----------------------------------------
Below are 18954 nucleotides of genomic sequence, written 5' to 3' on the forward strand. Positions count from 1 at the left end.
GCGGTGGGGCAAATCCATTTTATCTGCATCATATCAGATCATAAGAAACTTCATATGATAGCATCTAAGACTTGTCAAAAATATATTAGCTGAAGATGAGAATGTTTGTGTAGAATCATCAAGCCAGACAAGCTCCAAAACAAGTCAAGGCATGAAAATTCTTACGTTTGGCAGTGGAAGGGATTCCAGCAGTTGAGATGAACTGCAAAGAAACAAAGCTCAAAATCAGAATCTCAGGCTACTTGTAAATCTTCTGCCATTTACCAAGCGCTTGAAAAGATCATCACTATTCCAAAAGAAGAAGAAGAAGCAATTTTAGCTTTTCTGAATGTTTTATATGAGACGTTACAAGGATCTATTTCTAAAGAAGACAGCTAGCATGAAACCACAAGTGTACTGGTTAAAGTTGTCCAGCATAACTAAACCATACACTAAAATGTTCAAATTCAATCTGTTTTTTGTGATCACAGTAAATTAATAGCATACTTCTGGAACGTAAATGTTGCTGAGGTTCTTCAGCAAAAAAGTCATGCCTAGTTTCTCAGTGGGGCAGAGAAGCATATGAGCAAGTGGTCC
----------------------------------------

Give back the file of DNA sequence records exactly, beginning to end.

Below are 18954 nucleotides of genomic sequence, written 5' to 3' on the forward strand. Positions count from 1 at the left end.
GCGGTGGGGCAAATCCATTTTATCTGCATCATATCAGATCATAAGAAACTTCATATGATAGCATCTAAGACTTGTCAAAAATATATTAGCTGAAGATGAGAATGTTTGTGTAGAATCATCAAGCCAGACAAGCTCCAAAACAAGTCAAGGCATGAAAATTCTTACGTTTGGCAGTGGAAGGGATTCCAGCAGTTGAGATGAACTGCAAAGAAACAAAGCTCAAAATCAGAATCTCAGGCTACTTGTAAATCTTCTGCCATTTACCAAGCGCTTGAAAAGATCATCACTATTCCAAAAGAAGAAGAAGAAGCAATTTTAGCTTTTCTGAATGTTTTATATGAGACGTTACAAGGATCTATTTCTAAAGAAGACAGCTAGCATGAAACCACAAGTGTACTGGTTAAAGTTGTCCAGCATAACTAAACCATACACTAAAATGTTCAAATTCAATCTGTTTTTTGTGATCACAGTAAATTAATAGCATACTTCTGGAACGTAAATGTTGCTGAGGTTCTTCAGCAAAAAAGTCATGCCTAGTTTCTCAGTGGGGCAGAGAAGCATATGAGCAAGTGGTCC